Nature's lessons in design: nanomachines to scaffold, remodel and shape membrane compartments
Compartmentalisation of cellular processes is fundamental to regulation of metabolism in Eukaryotic organisms and is primarily provided by membrane-bound organelles. These organelles are dynamic structures whose membrane barriers are continually shaped, remodelled and scaffolded by a rich variety of highly sophisticated protein complexes. Towards the goal of bottom-up assembly of compartmentalised protocells in synthetic biology, we believe it will be important to harness and reconstitute the membrane shaping and sculpting characteristics of natural cells. We review different in vitro membrane models and how biophysical investigations of minimal systems combined with appropriate theoretical modelling have been used to gain new insights into the intricate mechanisms of these membrane nanomachines, paying particular attention to proteins involved in membrane fusion, fission and cytoskeletal scaffolding processes. We argue that minimal machineries need to be developed and optimised for employment in artificial protocell systems rather than the complex environs of a living organism. Thus, well-characterised minimal components might be predictably combined into functional, compartmentalised protocellular materials that can be engineered for wide-ranging applications.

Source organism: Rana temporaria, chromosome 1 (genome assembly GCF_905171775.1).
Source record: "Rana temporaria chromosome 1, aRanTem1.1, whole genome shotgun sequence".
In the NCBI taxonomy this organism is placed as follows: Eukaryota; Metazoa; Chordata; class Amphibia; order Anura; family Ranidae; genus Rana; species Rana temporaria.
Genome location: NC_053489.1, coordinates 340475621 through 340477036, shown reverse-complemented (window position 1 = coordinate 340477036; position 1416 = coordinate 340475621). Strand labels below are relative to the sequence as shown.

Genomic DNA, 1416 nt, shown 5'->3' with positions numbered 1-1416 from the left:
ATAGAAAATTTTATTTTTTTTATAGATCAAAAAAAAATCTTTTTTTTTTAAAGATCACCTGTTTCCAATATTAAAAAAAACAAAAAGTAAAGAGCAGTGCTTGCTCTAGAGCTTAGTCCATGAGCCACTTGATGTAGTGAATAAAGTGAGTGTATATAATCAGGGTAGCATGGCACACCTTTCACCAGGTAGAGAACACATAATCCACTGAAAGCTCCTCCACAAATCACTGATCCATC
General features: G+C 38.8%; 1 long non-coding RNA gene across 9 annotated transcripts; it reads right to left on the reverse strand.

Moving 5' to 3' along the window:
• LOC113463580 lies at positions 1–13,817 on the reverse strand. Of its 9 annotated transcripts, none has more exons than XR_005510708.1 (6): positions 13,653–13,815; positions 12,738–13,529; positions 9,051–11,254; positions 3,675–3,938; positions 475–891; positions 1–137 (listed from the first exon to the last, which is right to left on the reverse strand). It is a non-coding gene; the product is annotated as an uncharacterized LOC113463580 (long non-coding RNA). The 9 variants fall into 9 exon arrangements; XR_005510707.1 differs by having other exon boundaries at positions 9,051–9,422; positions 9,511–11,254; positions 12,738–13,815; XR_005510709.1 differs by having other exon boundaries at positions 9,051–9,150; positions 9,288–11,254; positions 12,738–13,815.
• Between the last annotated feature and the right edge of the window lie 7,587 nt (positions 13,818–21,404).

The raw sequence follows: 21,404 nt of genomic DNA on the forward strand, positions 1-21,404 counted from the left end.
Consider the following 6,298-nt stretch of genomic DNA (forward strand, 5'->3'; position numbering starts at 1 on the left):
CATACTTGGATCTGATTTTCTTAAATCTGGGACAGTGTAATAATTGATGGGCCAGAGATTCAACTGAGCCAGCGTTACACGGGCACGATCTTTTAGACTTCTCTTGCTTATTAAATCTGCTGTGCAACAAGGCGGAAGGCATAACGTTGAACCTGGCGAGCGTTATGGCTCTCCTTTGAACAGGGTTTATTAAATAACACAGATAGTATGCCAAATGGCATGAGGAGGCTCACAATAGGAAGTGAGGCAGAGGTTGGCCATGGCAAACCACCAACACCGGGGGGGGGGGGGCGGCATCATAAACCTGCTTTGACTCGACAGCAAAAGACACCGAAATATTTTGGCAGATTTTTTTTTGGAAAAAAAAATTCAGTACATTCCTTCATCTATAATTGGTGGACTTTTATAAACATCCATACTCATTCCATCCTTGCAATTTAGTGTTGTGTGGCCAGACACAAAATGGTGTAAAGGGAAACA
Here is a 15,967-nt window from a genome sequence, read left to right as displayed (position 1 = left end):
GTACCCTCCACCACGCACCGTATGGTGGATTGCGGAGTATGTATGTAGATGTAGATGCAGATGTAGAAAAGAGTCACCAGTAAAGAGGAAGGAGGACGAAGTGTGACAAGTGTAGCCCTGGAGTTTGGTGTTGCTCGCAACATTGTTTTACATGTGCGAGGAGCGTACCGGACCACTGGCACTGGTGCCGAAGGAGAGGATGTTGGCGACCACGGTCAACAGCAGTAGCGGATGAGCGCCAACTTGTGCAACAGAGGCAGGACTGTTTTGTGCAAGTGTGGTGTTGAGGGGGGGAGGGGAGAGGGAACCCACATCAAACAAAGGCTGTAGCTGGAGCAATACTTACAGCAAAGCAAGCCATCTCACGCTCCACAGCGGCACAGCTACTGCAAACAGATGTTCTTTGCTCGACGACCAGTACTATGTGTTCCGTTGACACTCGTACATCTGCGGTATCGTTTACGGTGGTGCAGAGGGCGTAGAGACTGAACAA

- This article is part of the themed collection: Chemical compartmentalisation by membranes: from biological mechanism to biomimetic applications